Instagram has become a way in which we now view the world as society has integrated the application into their daily lives (Siebel, 2019). Users visually communicate their lives to both family, friends and the wider community. With a focus on aesthetic quality, the platform has transformed how we experience the simplicities of life, from a meal to travel. Ultimately, real life never looked so perfect. The ability to project a highly curated depiction has generated a culture of comparison. Instant gratification and reassurance has been amplified through social media features, such as followers counts, likes, comments and views. The application has perpetuated an unrealistic body and beauty standard which has been set by influencers, through the ability to alter physical appearance through filters and editing applications. This social pressure has been associated with anxiety, depression and bullying, along with having an impact on one’s perception of self.
Further, Instagram upended the “experience economy.” The platform has commercially influenced an entirely new way individuals share and experience occasions, particularly around life milestones. The culture of sharing Instagram has fostered has turned users into performative versions of themselves, their surroundings and their experiences. Distribution of picturesque restaurants and travel locations have placed importance on surface level appearances and become a new way for society to view society.
Instagram has become a source of political activism. Social media platforms have transformed political campaigns and built on the political image of many (Heaney, 2020). Political leaders such as Donald Trump and Justin Trudeau have become online personalities.
Further, the redistribution of social media has been linked to the increased number of political protests. The platform and other social media sites have transformed participation in activism through the simplified participatory process of protests. Instagram was a focal point of the racial justice movement of 2020, Black Lives Matter. #BlackoutTuesday flooded the platform with black squares and #BlackLivesMatter hashtag. Further, Instagram has become the source for many resources and links to donations regarding political moments. For example, earlier this year a popular nomination trend began on Instagram Stories, where friends could call for particular individuals to donate to causes. However, many social justice movements implemented through Instagram have received criticism for not achieving changed past awareness (Couldry, 2014).
Instagram has been the most transformative source in reshaping how commerce is conducted online. The platform has generated new forms of consumer marketing, concentrated on user generated content.
Instagram is responsible for the professionalism of the influencer industry. In 2011, bloggers noticeably began to switch their primary platform to Instagram. Influencers predated the introduction of Instagram’s Paid Partner Feature, which lauded in 2017. The platform has transformed traditional marketing campaigns and are a necessary consideration for any modern day marketing strategy. Users sell advertisement space through captions and sponsored products, turning the social media site into an overflowing marketplace (Biaudet, & Sofie, 2017). The transition from text-based influencing of the blogging era to the ease of visual communication on Instagram, facilitated the rise in aspiring influencers. Thus, Instagram lowered the expectations of an influencer and made it much easier to transform oneself into an online brand.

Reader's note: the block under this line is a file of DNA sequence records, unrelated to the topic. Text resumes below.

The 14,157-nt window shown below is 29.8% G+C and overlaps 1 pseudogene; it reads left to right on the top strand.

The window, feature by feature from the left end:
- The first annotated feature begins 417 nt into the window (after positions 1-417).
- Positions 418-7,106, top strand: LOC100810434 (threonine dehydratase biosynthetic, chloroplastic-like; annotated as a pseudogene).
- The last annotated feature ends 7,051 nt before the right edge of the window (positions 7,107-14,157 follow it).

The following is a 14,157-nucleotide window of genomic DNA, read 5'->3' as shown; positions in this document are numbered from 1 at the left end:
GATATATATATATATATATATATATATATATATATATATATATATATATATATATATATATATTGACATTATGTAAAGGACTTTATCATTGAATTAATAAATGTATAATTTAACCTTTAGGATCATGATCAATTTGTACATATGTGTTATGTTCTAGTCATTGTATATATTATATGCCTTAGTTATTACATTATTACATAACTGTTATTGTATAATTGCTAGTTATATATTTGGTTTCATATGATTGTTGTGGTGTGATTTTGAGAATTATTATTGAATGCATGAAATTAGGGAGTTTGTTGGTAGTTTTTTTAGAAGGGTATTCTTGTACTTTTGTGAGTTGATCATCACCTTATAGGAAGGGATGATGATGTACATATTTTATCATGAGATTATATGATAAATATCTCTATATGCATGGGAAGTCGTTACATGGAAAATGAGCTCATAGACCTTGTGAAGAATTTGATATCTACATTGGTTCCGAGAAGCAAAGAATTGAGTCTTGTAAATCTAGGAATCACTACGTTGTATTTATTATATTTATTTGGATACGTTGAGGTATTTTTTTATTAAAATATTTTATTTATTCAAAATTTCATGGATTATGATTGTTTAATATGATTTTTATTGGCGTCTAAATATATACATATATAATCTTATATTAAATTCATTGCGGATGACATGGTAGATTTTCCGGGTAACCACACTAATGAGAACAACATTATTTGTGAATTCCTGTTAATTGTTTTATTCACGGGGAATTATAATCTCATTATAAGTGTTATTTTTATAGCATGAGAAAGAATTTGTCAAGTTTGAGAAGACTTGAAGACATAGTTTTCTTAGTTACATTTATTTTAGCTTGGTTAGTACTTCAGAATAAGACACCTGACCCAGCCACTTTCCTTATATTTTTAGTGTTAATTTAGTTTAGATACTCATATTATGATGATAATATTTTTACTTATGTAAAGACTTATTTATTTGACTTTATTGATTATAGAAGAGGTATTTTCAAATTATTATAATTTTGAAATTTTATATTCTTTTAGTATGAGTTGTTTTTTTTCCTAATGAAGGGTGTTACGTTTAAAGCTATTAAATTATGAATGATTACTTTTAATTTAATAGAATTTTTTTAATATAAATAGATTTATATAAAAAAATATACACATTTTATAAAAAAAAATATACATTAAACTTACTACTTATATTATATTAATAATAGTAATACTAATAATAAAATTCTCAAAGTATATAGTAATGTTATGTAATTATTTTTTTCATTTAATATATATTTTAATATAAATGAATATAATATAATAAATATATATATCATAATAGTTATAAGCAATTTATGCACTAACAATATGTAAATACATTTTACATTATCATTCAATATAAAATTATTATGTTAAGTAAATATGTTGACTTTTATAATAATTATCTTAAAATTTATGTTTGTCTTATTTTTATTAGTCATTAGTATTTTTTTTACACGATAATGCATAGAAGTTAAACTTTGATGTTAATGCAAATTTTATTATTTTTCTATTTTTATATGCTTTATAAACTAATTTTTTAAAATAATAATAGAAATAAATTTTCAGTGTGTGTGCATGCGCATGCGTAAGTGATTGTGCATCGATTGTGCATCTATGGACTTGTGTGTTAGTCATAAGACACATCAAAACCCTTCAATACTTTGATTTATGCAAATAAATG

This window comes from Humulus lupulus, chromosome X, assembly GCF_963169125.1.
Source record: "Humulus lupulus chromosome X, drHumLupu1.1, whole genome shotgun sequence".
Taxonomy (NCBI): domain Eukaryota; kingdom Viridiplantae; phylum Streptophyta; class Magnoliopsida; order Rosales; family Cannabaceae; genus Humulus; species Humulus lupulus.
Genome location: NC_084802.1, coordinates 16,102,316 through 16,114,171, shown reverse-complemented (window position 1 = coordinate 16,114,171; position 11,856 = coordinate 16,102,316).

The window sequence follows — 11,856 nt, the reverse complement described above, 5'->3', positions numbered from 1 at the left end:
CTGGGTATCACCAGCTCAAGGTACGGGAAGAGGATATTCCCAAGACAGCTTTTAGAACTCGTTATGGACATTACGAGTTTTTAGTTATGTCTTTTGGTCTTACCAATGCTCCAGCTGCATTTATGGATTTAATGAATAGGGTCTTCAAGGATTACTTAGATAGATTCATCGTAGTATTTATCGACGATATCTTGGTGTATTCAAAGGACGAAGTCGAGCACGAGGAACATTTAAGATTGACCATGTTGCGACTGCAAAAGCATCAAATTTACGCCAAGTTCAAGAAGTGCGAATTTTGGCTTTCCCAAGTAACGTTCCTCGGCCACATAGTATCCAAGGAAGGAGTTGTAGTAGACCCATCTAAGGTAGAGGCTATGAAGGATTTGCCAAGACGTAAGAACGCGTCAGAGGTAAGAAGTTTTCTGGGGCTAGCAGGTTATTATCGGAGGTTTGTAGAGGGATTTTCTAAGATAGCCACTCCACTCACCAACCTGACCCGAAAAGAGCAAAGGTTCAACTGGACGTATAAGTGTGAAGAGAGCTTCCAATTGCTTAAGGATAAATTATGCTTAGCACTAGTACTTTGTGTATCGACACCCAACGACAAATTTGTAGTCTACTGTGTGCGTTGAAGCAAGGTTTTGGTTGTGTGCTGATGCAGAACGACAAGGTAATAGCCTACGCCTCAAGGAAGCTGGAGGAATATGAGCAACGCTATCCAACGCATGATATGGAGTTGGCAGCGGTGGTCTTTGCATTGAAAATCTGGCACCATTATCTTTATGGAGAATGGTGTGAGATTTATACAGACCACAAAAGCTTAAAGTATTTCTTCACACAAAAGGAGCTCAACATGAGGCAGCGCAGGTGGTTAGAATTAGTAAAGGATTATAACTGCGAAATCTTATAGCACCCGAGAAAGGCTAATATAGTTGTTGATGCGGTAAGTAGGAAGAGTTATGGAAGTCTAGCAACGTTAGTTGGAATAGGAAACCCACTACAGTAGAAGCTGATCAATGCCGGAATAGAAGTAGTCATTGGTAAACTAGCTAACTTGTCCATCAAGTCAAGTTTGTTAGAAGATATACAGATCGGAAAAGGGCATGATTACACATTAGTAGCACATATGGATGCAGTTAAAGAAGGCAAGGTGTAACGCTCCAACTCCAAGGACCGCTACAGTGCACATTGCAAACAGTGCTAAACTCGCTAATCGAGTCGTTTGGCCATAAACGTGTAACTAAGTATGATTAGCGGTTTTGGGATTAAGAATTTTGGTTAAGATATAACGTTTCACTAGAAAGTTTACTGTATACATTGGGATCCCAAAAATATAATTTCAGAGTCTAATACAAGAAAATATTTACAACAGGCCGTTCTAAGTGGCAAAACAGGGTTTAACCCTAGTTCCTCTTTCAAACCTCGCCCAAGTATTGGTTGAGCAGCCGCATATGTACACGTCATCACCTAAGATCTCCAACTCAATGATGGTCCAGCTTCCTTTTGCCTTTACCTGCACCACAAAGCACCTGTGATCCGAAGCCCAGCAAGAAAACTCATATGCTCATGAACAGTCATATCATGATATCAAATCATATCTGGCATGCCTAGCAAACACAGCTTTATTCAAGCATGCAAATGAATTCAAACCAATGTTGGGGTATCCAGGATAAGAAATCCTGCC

The culture of social media addiction has been generated by the platforms themselves. Nothing comes free and social media is a direct example of this. When something online does not require a consumer to make a purchase, it is said “you’re not the customer, you’re the product.” Although the Instagram platform is seemingly “free,” users provide payment through their data as part of the realm of surveillance capitalism (John, 2018). Instagram monitors users’ behavioural surplus for their own personal gain, which has created an attachment to many users’ lives.
Also, Instagram has changed the nature of which products people purchase and where they shop. The viral nature of social media raised the appeal for items which were shareable, a further emphasis placed on aesthetic value and consumer engagement. Certain industries have flourished at the hands of Instagram. The beauty business for example has had exponential growth within the last few years, as products appeal to consumers through visual tutorials and eye catching results.
It is evident that Instagram has been a source in transforming the ways in which the modern world communicates. The emphasis on virtual imagery has placed a significant value on aesthetics and fosters an environment of exterior gratification in a social, political and economic manner. As Instagram only offers a look into the surface, it is important users seek beyond the physical and consider the process behind the platform itself. Instagram, along with its competitors, have generated a world where something is always being sold, whether these are products, data, images or ourselves.
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Faust, G. (2017). Hair, Blood and the Nipple: Instagram Censorship and the Female Body. In Frömming U., Köhn S., Fox S., & Terry M. (Eds.), Digital Environments:Ethnographic Perspectives Across Global Online and Offline Spaces. Bielefeld: Transcript Verlag. Retrieved from http://www.jstor.org.ezproxy2.library.usyd.edu.au/stable/j.ctv1xxrxw.14
Heaney, M. (2020). PROTEST AT THE CENTER OF AMERICAN POLITICS. Journal of International Affairs, 73(2), 195-208. doi:10.2307/26939975
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Simon (2020). How Instagram Makes Money. Retrieved from https://www.investopedia.com/articles/personal-finance/030915/how-instagram-makes-money.asp#:~:text=Like%20Facebook%2C%20Instagram%20makes%20its,young%20and%20global%20user%20base.